Courtyard side of the wall is lined with green glazed thin brick. Two walls are straight in plane; a sloped top is covered by cast stone with soft joints typical. At the top of the second rake, the long radial slope to the north begins with a compound miter in three dimensions and a radius of 36’4″. As stone shop drawings were produced in a 2D environment, the corners for cast stone coping had to be modeled on site and with limited digital resources. Polystyrene insulation was used to make a full-scale mockup of each corner. Pictures of each were utilized to markup for creation of new shop tickets in 3D.

Lintels were installed as one-piece units, slid in above brick jambs and under CMU bond beam already in place.


Wall assembly is brick veneer over extruded polystyrene, over air barrier, on a metal stud backup system. After completing one large radius at the courtyard, another pair at 3′ each was next, incorporating a brick pattern that rotates each brick on an axis centered on the brick itself, then flattening out again. The degree of rotation is increased from nothing at the point of tangency to the maximum of about 22° at the apex, in each case. Brick are rotated and reversed on alternating courses creating a texture seldom seen on any unit masonry projects of the day. Keeping the bond pattern lined up, true and plumb, mason line was used as a guide. Each string jack line was laid out with a laser before being anchored above. A mockup for each of the specialty patterns was built in place, looking for feedback on rotation and tooling.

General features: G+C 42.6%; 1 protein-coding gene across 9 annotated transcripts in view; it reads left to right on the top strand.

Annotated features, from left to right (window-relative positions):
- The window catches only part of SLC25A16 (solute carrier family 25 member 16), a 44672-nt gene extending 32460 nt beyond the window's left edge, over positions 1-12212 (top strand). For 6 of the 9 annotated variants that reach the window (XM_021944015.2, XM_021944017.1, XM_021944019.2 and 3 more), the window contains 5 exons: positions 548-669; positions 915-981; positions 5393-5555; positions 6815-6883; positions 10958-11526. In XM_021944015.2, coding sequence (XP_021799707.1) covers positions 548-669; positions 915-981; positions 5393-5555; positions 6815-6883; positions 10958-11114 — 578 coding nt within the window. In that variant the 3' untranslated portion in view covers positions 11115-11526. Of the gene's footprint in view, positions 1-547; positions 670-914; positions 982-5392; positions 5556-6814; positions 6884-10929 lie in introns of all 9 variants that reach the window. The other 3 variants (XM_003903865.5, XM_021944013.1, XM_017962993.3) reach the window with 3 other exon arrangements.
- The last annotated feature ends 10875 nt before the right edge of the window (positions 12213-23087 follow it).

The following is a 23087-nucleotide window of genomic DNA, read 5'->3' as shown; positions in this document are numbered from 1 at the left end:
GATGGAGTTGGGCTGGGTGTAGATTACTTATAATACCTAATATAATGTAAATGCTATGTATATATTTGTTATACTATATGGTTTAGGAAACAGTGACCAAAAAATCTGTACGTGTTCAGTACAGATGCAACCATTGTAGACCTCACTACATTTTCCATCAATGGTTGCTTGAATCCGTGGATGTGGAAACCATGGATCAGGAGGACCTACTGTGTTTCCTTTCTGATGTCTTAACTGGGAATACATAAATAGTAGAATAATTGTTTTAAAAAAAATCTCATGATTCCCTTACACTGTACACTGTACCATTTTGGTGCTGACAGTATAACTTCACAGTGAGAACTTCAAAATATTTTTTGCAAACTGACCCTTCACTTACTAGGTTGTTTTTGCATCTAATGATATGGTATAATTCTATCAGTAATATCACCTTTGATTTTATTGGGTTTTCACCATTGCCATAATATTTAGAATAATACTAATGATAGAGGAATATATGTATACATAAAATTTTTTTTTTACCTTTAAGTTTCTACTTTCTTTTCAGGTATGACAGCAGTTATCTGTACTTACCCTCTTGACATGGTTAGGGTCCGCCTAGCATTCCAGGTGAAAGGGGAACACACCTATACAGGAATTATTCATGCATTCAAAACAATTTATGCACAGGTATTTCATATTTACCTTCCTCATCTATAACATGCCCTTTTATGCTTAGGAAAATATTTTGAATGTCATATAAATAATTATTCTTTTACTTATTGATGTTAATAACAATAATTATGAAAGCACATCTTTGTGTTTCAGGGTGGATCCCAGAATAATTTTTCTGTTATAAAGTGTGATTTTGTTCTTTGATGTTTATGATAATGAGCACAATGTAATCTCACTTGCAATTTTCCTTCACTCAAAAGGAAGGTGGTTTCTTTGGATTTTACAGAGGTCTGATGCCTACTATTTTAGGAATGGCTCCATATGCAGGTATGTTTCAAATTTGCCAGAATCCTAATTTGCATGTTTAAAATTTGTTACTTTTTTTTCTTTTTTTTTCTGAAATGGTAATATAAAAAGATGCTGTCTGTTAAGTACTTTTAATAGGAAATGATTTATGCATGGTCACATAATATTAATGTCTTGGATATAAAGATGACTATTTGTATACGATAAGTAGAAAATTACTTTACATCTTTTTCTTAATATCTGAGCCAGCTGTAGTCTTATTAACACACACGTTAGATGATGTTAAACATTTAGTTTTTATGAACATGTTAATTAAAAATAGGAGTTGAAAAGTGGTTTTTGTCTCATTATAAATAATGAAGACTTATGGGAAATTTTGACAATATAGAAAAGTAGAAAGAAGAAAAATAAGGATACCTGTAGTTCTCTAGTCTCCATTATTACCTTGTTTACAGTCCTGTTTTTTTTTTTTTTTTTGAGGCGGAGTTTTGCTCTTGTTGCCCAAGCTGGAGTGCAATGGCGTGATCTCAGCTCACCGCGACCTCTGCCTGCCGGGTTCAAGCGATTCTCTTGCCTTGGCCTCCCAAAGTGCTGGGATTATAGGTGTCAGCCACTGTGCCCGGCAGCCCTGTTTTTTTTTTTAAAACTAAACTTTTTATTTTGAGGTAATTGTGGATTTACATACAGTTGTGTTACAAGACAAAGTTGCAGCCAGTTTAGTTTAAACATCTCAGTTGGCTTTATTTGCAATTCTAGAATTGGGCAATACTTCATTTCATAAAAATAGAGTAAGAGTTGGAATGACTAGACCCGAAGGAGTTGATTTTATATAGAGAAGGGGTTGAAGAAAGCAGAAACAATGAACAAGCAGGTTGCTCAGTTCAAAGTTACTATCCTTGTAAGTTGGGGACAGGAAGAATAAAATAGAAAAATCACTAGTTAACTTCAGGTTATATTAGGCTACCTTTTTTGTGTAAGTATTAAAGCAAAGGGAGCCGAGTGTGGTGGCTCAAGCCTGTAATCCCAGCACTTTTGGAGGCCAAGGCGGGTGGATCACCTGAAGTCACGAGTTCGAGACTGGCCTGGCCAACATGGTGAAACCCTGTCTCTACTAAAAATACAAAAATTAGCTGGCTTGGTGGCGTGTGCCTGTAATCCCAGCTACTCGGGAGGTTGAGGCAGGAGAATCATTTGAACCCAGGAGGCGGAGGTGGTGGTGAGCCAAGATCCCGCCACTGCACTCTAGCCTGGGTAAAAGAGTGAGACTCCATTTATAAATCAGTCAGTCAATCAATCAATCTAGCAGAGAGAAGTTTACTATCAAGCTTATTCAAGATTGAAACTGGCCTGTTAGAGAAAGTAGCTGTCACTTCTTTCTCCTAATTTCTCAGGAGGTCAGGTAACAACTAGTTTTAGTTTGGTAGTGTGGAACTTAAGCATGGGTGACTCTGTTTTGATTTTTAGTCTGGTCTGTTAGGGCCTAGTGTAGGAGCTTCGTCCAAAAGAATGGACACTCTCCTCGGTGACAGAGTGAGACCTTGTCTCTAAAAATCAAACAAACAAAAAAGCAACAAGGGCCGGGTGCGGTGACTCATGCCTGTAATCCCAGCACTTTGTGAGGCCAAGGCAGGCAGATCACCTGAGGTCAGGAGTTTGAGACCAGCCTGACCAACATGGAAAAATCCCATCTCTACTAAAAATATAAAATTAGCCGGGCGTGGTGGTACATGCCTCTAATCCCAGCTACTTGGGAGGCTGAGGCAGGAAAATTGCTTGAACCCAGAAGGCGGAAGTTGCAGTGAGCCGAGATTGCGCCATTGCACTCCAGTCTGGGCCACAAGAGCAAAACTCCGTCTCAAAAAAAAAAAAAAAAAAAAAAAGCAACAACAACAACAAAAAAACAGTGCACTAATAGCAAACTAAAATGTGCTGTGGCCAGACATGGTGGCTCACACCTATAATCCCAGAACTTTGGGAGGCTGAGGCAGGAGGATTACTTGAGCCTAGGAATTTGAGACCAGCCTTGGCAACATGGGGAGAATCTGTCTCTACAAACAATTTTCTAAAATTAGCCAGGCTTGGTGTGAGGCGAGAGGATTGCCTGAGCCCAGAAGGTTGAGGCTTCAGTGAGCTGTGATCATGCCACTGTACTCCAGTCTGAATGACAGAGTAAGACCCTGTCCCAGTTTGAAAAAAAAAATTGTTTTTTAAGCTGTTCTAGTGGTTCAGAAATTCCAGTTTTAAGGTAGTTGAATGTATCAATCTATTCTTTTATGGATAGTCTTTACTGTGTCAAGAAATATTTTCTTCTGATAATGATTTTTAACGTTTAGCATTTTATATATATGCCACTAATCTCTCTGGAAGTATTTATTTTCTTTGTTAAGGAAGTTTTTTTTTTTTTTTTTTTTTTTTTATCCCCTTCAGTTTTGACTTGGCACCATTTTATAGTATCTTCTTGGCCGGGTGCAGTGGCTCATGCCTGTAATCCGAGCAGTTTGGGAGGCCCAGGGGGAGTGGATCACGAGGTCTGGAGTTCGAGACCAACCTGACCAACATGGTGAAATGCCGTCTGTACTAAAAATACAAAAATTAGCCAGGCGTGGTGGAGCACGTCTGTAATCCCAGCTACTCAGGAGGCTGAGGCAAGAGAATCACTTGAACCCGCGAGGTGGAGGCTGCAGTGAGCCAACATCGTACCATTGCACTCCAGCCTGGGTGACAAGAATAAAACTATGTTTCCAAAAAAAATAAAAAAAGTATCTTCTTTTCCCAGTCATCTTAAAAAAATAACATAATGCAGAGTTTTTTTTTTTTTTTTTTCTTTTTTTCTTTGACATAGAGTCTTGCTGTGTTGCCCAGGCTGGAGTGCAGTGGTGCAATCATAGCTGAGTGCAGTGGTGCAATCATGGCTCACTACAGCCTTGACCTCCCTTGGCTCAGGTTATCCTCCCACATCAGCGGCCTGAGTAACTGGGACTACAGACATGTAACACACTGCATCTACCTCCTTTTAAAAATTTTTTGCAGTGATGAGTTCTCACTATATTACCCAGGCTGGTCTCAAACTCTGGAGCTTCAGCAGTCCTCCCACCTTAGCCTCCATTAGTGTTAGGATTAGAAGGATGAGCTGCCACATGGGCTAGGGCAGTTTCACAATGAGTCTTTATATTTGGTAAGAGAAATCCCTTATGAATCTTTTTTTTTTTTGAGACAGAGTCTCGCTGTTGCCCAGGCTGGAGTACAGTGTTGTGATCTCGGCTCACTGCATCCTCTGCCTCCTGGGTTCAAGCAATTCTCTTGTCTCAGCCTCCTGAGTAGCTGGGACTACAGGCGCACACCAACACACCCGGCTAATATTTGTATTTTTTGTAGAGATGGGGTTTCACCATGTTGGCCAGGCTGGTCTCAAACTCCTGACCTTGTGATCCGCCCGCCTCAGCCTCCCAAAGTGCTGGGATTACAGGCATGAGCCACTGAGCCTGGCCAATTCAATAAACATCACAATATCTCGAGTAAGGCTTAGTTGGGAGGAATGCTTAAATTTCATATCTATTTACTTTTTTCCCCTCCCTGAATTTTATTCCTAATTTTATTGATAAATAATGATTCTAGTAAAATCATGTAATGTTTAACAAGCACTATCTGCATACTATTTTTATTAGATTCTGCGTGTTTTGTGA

Water penetration is always a potential concern with raked joints. The concern at the specialty brick patterns was with its reduced bed depth. The first attempt at this mockup didn’t pass inspection with a cut flush tooled edge. A new mockup was built with raked joints around every piece. Approved.

Polystyrene insulation was used to make a full-scale mockup, of custom cast stone sloped caps of each corner. Pictures of each were utilized to markup for creation of new shop tickets in 3D.

Next, is a section of wall in a straight line (sigh) for little more than 30′. At the end of this stretch, another radius brick wall with individual brick rotations, differing from the first two round corners only by the radius point increasing to 9’2″. It’s much easier to layout and stay on bond with the larger radius. Brick rotate gradually, increasingly needing more of the wall per brick in length. This little detail wasn’t part of the equation until after the first three courses were installed in running bond fashion to facilitate flashing installation. Trying to squeeze this pattern in place on 8″ centers simply was not possible. Some creativity was required here to catch the running bond pattern around the corner without stacking the first course over the flashing on the north elevation.

Brick are rotated and reversed on alternating courses creating a texture seldom seen

Brick rotates gradually, increasingly needing more of the wall per brick in length. This detail wasn’t part of the equation until after the first three courses were installed in running bond fashion to facilitate flashing installation


After the layout was established, first and second course, vertical jack lines were located by laser and anchored to the hard ceiling, keeping the lines true. Tooling raked joints takes the thumbprint hard method and cranks it up a notch: set long enough that the mortar falls away clean when tooled. Using a skate for this type of joint finishing seems like the ideal choice however, not on these rotated patterns. A tuck pointer or similar-type square-edged trowel better reaches into the niche that is created at each head joint. The top course is smooth to simplify the transition to the hard surface at the soffit. Directly above the 9’2″ radius, structural steel cantilevers beyond, out to the east elevation, carrying brick to the corner then switching to GFRC.